“I was just lucky enough to sit on Vow and Declare,” Williams said. “Without the hard work of everyone at the stable we don’t have this horse.

“Danny O’Brien’s done a wonderful job with him and it was a privilege to ride him today. We had a difficult barrier draw and I just had to trust him and know what we can do. It’s great to be associated with a great horse.

“The bit of bumping that he endured late actually spurred him along. I grew up and watched races, wrote stories, dreamed of these occasions. But I couldn’t do it without Vow and Declare.”

The Melbourne Cup, raced since 1861 on the first Tuesday in November, is known as “the race that stops a nation.” The race begins at 3pm and Australia comes to a standstill as people in workplaces around the nation, including the national parliament, gather around televisions to watch.

The fields for the race have become increasingly international in recent years and Australian winners have become rare. Vow and Declare is owned by a group of small-time owners, mainly from Australia’s east coast.

It was No. 23 in a 24-horse field.

Appeals court strikes down federal horseracing rules act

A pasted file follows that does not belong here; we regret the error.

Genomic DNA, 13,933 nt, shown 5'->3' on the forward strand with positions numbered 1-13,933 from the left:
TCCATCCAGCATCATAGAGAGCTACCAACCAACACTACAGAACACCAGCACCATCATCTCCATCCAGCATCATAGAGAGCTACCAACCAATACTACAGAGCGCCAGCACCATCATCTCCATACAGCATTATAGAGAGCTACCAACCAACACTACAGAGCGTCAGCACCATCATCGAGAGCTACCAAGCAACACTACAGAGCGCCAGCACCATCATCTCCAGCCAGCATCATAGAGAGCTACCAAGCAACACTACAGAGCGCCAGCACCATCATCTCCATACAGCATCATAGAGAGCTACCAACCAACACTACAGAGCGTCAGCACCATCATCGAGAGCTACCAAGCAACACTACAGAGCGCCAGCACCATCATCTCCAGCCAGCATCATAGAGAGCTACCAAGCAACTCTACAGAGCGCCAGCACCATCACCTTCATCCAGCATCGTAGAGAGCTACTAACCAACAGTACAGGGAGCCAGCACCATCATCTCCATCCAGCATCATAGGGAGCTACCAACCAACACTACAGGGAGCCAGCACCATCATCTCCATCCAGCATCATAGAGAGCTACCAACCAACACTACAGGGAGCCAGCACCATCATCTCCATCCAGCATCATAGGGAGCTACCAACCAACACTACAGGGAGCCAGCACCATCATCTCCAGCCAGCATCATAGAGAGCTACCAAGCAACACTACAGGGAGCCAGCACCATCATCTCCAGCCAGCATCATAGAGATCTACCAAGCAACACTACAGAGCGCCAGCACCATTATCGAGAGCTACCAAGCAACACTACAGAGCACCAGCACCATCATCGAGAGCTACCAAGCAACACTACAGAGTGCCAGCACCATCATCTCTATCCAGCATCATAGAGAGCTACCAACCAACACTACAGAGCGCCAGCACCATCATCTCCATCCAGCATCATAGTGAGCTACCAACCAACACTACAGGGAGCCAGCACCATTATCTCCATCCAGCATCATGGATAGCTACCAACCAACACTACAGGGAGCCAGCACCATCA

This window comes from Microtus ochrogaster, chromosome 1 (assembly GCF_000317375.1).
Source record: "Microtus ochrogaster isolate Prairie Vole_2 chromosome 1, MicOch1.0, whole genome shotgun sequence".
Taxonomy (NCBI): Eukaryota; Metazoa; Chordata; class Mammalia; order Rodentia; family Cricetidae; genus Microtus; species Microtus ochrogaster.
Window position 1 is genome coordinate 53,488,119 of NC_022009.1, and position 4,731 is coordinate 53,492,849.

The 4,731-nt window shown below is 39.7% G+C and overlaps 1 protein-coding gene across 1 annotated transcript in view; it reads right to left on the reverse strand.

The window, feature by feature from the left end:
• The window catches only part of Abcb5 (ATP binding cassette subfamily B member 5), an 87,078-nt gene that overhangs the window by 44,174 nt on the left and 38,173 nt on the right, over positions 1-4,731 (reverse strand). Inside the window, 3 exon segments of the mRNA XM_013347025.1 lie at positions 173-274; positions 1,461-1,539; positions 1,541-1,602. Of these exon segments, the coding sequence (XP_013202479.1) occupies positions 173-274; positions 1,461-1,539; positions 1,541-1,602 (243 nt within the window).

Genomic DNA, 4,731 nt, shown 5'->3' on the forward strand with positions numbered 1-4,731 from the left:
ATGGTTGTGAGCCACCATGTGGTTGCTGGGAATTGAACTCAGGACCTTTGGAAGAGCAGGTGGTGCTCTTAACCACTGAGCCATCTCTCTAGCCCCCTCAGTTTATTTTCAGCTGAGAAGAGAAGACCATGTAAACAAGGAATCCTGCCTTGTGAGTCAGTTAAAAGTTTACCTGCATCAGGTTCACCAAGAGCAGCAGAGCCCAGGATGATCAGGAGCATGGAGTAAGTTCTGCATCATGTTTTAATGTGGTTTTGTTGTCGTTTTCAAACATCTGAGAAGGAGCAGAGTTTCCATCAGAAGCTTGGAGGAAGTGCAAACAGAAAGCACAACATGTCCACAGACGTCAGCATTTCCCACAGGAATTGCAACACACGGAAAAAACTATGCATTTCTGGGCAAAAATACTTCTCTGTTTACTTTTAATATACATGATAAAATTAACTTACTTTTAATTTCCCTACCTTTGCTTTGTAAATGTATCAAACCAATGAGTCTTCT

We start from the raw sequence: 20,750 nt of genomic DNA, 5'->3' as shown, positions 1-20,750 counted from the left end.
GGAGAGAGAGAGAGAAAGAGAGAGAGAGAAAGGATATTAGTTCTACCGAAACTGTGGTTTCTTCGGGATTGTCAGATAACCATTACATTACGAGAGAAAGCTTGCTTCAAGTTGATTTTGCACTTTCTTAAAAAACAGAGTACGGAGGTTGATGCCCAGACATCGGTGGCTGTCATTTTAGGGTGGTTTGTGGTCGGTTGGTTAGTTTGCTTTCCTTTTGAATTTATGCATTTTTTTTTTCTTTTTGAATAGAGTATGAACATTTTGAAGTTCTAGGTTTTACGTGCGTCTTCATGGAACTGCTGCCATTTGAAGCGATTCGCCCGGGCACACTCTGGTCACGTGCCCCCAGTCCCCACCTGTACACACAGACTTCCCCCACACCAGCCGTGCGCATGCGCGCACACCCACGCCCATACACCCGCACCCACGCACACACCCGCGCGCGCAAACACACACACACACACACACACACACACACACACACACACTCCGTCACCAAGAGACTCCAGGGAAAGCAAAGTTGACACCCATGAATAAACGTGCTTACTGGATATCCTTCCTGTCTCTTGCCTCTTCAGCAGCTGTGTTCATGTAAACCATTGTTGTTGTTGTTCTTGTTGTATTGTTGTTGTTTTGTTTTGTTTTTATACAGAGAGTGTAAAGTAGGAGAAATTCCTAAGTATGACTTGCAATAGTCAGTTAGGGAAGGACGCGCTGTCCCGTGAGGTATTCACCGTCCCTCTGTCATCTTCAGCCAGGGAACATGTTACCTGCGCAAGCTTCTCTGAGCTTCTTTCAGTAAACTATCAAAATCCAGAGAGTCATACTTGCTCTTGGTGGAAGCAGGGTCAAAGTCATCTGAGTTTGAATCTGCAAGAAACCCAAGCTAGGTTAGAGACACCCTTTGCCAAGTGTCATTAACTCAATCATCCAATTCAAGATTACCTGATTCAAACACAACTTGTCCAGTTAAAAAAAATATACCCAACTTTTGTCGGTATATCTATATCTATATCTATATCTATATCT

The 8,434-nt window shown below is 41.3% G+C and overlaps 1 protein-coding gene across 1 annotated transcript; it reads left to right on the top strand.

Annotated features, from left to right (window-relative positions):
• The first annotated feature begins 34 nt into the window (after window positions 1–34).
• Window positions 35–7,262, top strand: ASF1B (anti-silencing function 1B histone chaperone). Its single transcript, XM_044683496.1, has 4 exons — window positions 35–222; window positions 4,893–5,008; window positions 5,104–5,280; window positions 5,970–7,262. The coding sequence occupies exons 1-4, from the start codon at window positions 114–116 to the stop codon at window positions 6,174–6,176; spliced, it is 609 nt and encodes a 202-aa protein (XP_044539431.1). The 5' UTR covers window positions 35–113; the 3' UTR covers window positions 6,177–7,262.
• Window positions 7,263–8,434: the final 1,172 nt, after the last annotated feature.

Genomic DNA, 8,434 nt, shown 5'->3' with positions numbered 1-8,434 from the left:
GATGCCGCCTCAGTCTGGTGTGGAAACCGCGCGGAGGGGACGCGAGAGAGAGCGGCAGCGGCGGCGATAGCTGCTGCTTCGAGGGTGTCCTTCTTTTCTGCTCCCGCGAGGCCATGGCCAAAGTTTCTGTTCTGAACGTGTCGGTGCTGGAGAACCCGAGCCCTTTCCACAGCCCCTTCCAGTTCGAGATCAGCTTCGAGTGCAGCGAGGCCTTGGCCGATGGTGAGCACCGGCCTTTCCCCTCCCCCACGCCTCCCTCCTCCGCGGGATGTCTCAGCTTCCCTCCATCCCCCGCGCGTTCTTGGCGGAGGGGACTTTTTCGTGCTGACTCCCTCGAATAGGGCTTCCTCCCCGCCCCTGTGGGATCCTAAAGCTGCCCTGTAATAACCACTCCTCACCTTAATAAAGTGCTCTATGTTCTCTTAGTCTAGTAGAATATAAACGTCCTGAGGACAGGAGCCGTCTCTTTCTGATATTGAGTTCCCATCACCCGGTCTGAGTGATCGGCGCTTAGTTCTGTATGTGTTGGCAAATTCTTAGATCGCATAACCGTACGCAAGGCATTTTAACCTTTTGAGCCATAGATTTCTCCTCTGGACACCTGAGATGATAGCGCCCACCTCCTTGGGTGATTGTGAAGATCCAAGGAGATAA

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NEW ORLEANS — Congress unconstitutionally gave too much power to a nonprofit authority it created in 2020 to develop and enforce horseracing rules, a federal appeals court in New Orleans ruled Friday.

The 5th U.S. Circuit Court of Appeals said the Horseracing Integrity and Safety Act, or HISA, is “facially unconstitutional.”

The authority created by the act was meant to bring uniform policies and enforcement to horseracing amid doping scandals and racetrack horse deaths. But the 5th Circuit – in two rulings issued Friday – ruled in favor of opponents of the act in lawsuits brought by horseracing associations and state officials in Texas, Louisiana and West Virginia.

The Federal Trade Commission has the ultimate authority to approve or reject HISA regulations, but it can’t modify them. And the authority can reject proposed modifications.